Stir-Fried Shrimp with Chinese Celery

Stir-Fried Shrimp with Chinese Celery is a Cantonese Sir-Fry with Chinese celery, vegetables  and a white cooking sauce with no  soy.
Stir-Fried Shrimp with Chinese Celery

Stir-Fried Shrimp with Chinese Celery

By  Sue Lau | Palatable Pastime

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Stir-Fried Shrimp  with Chinese Celery is my  recipe  of the day  with the blogging group Sunday Funday. We are cooking  up recipes that feature celery. Some  of  my favorites among those are the Cantonese stir-fries.

Stir-Fried Shrimp with Chinese Celery

What is a Chinese White Cooking  Sauce

This particular stir-fry uses a Chinese white  cooking sauce. While not purely white,  it does lack the coloring  that  soy sauce would have brought to it.  White cooking sauces generally skip soy sauce in favor of cooking wine. I used a vegetable broth which added  some  color, but if you can find  or make a lighter clear vegetable broth,  that would be  preferred.

The white cooking  sauce differs from  the more  common  brown sauce by the addition or  subtraction of soy sauce. It is used frequently in Cantonese dishes, as well  as some of the Royal  Peking dishes, I believe.

Chinese Celery

I feature Chinese celery in this which is longer and more slender than Pascal  celery. It  also  brings a stronger flavor  while being more tender and  easier to  chew. But due to the slender nature, this is a veggie that will not keep as long as other types of celery, so account for that when  you purchase it. You will want to use  it within a couple of days.

Sometimes it can be hard to even  get it nicely fresh at the  market. However,  regular celery can be used, especially if  you slice that very thin.

Variety Vegetables

Other vegetables I use in the stir-fry include peas, carrots, onion,  scallion,  and shiitake  mushrooms. But there is no law saying you can’t put in  whichever veggies you like. I just like  to divide mine up  into batches based on  how long it  takes them  to cook. This way,  you won’t have certain veggies overcooked.

Sunday Funday

National Celery Month

Sunday Funday



    Stir-Fried Shrimp with Chinese Celery

    Stir-Fried Shrimp with Chinese Celery

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    Stir-Fried Shrimp with Chinese Celery

    Stir-Fried Shrimp with Chinese Celery

    Sue Lau
    No ratings yet
    Prep Time 15 minutes
    Cook Time 10 minutes
    marinate shrimp 30 minutes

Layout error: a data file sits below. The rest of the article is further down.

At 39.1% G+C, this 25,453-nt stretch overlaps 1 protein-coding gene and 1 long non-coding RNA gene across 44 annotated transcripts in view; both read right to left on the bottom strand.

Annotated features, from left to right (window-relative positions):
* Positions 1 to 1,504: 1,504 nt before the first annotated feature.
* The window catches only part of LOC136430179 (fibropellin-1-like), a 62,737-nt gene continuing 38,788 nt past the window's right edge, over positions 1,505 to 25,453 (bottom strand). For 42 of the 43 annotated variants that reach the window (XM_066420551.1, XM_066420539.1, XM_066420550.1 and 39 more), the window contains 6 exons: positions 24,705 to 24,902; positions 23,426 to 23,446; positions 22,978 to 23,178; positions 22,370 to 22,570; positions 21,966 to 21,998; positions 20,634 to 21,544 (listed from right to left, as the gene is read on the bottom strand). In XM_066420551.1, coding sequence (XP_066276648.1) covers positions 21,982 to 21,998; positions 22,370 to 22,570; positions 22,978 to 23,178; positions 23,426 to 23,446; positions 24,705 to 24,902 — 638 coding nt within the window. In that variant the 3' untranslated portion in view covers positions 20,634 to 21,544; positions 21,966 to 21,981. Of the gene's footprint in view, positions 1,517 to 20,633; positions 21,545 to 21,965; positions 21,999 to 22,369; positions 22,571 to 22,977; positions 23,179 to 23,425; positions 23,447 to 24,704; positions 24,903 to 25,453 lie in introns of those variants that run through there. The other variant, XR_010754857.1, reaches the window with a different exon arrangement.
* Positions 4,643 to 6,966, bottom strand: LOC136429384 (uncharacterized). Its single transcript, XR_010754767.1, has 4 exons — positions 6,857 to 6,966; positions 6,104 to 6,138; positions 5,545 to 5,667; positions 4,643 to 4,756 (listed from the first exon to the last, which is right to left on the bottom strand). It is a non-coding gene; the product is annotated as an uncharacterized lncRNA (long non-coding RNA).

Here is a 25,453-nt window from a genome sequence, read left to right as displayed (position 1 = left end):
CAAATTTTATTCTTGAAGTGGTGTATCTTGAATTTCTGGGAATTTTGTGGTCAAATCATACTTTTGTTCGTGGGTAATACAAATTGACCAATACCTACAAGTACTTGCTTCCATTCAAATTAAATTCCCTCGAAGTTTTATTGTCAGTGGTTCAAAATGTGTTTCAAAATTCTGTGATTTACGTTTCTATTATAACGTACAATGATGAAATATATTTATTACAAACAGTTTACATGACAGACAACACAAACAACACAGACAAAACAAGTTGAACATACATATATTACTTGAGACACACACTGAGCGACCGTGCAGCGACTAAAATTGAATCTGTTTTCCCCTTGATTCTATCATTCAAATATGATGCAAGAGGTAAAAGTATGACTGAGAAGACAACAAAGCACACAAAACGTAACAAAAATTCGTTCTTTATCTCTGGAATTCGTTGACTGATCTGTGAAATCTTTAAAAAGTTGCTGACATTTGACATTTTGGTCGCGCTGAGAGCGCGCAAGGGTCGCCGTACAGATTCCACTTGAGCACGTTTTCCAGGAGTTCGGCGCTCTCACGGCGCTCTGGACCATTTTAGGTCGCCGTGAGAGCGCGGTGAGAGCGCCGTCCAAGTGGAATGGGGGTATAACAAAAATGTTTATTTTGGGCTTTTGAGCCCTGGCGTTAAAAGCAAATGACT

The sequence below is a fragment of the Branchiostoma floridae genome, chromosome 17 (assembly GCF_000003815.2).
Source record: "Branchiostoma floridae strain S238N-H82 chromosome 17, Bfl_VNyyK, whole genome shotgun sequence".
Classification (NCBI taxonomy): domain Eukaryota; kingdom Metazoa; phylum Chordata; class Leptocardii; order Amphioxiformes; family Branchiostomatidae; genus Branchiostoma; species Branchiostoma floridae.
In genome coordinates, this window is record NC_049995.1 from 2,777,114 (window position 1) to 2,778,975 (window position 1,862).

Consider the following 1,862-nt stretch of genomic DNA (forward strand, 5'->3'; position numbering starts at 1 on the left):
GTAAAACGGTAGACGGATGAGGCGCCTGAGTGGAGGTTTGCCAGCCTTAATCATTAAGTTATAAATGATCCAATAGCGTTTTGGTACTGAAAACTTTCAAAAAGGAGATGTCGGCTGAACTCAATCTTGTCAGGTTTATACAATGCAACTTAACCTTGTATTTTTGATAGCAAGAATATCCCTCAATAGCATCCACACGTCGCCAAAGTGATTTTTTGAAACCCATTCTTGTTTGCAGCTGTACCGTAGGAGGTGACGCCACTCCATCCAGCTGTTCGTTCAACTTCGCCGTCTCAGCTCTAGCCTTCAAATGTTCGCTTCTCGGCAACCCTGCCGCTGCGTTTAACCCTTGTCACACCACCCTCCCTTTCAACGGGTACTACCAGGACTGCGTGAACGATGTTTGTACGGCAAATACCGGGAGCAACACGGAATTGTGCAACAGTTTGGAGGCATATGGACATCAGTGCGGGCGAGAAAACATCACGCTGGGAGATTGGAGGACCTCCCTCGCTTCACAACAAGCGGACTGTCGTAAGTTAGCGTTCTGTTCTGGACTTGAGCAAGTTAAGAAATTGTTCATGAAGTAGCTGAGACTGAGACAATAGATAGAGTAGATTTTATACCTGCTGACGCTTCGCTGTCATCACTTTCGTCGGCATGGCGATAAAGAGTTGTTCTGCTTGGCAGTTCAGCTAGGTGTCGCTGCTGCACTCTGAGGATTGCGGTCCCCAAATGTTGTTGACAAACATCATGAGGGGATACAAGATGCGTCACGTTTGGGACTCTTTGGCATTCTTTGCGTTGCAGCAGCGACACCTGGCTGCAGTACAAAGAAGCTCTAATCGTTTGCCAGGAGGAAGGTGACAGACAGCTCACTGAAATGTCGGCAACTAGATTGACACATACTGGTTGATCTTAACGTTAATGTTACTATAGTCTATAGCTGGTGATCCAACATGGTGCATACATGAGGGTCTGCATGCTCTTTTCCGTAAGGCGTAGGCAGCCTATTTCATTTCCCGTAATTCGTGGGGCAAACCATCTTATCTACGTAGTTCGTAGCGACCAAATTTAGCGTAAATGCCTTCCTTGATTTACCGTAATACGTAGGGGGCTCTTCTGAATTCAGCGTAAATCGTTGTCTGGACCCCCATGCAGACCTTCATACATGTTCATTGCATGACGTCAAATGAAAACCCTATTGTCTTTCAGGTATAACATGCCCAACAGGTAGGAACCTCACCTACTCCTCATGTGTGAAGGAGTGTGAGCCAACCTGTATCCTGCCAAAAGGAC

Course Main Dish
    Cuisine Asian, Chinese
    Servings 4
    Calories 359 kcal



    • 12 ounces Large EZ-Peel Shrimp (shells removed)
    • 1 egg white
    • 1 tablespoon cornstarch
    • 1 tablespoon Shaoxing cooking wine
    • pinch salt
    • 2 tablespoons peanut oil


    • 3 ounces shiitake mushrooms (sliced)
    • 1/2 cup sliced yellow onion
    • 1 cup sliced petite baby carrots
    • 1/3 cup frozen peas
    • 4.5 ounces Chinese celery chopped (about 2 cups)
    • 1 cup sliced scallions
    • 2 tablespoons peanut oil


    • 1 cup vegetable broth
    • 1/2 cup Shaoxing cooking wine
    • 1/2 cup water
    • 1 teaspoon grated ginger root
    • 1 teaspoon minced garlic
    • 1 tablespoon sesame oil
    • 3 tablespoons cornstarch


    • Whisk egg white until frothy, then add to the shrimp with the cornstarch, wine and salt. Allow to marinate thrity minutes while you prep the veggies.
    • Mix the sauce in a small bowl and set aside.
    • Heat oil in a large skillet and stir-fry the shrimp until opaque and lightly curled. Set aside.
    • Wipe out the skillet and add the remaining oil. Add the vegetables in three batches.
    • In the first batch. add the peas, mushrooms, carrots and onion.
    • As the onion begins to soften, add the celery.
    • As vegetables become crisp tender, add the scallions along with the shrimp.
    • Stir in the sauce and continue to stir until the sauce thickens.
    • Serve the stir-fry with rice if you prefer.


    From the kitchen of


    Calories: 359kcalCarbohydrates: 20gProtein: 21gFat: 18gSaturated Fat: 3gPolyunsaturated Fat: 6gMonounsaturated Fat: 8gTrans Fat: 1gCholesterol: 137mgSodium: 388mgPotassium: 546mgFiber: 3gSugar: 5gVitamin A: 4964IUVitamin C: 13mgCalcium: 105mgIron: 2mg
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5 responses

  1. We are lucky enough to have several good Asian markets in Houston so I will certainly be giving this a try, Sue. That sauce looks divine!

    • But there are other salty ingredients. Both vegetable broth and cooking wine can vary greatly in the sodium content. That is why it is best to err on the side of “you can put it in but you can’t take it out” and rely on tasting for salt at the finish, or using a good old-fashioned salt shaker or soy sauce bottle at the table. I’d rather hear someone complain they had to add a little more salt, any day of the week, instead of hearing how a grocery trip went into the trash bin because it ended up being too salty.

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